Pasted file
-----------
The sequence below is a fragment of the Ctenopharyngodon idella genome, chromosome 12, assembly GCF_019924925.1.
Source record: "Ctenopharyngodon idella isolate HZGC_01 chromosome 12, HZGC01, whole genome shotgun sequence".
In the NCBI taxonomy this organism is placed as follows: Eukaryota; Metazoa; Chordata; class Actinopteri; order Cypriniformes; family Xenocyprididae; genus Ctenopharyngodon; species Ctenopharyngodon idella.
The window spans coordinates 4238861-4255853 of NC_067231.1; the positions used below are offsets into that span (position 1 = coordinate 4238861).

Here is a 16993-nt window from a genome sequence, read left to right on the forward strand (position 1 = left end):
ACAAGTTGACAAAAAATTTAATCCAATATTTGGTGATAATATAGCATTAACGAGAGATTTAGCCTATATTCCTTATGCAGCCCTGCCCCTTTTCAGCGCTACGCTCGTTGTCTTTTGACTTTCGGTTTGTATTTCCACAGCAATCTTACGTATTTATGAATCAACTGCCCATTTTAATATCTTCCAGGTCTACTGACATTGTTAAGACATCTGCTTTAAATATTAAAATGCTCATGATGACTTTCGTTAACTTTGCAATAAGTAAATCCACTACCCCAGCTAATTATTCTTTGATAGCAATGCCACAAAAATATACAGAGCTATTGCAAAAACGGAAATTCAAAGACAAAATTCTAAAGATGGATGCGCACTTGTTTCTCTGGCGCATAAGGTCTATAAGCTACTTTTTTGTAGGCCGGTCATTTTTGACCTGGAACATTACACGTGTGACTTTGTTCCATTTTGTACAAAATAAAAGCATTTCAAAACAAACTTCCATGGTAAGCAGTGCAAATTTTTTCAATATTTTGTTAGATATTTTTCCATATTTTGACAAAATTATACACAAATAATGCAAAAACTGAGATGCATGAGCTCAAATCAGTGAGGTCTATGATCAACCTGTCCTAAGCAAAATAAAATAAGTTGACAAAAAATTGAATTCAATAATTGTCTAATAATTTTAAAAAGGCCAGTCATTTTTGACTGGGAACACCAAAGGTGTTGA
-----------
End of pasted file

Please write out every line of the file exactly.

The sequence below is a fragment of the Ctenopharyngodon idella genome, chromosome 12, assembly GCF_019924925.1.
Source record: "Ctenopharyngodon idella isolate HZGC_01 chromosome 12, HZGC01, whole genome shotgun sequence".
In the NCBI taxonomy this organism is placed as follows: Eukaryota; Metazoa; Chordata; class Actinopteri; order Cypriniformes; family Xenocyprididae; genus Ctenopharyngodon; species Ctenopharyngodon idella.
The window spans coordinates 4238861-4255853 of NC_067231.1; the positions used below are offsets into that span (position 1 = coordinate 4238861).

Here is a 16993-nt window from a genome sequence, read left to right on the forward strand (position 1 = left end):
ACAAGTTGACAAAAAATTTAATCCAATATTTGGTGATAATATAGCATTAACGAGAGATTTAGCCTATATTCCTTATGCAGCCCTGCCCCTTTTCAGCGCTACGCTCGTTGTCTTTTGACTTTCGGTTTGTATTTCCACAGCAATCTTACGTATTTATGAATCAACTGCCCATTTTAATATCTTCCAGGTCTACTGACATTGTTAAGACATCTGCTTTAAATATTAAAATGCTCATGATGACTTTCGTTAACTTTGCAATAAGTAAATCCACTACCCCAGCTAATTATTCTTTGATAGCAATGCCACAAAAATATACAGAGCTATTGCAAAAACGGAAATTCAAAGACAAAATTCTAAAGATGGATGCGCACTTGTTTCTCTGGCGCATAAGGTCTATAAGCTACTTTTTTGTAGGCCGGTCATTTTTGACCTGGAACATTACACGTGTGACTTTGTTCCATTTTGTACAAAATAAAAGCATTTCAAAACAAACTTCCATGGTAAGCAGTGCAAATTTTTTCAATATTTTGTTAGATATTTTTCCATATTTTGACAAAATTATACACAAATAATGCAAAAACTGAGATGCATGAGCTCAAATCAGTGAGGTCTATGATCAACCTGTCCTAAGCAAAATAAAATAAGTTGACAAAAAATTGAATTCAATAATTGTCTAATAATTTTAAAAAGGCCAGTCATTTTTGACTGGGAACACCAAAGGTGTTGA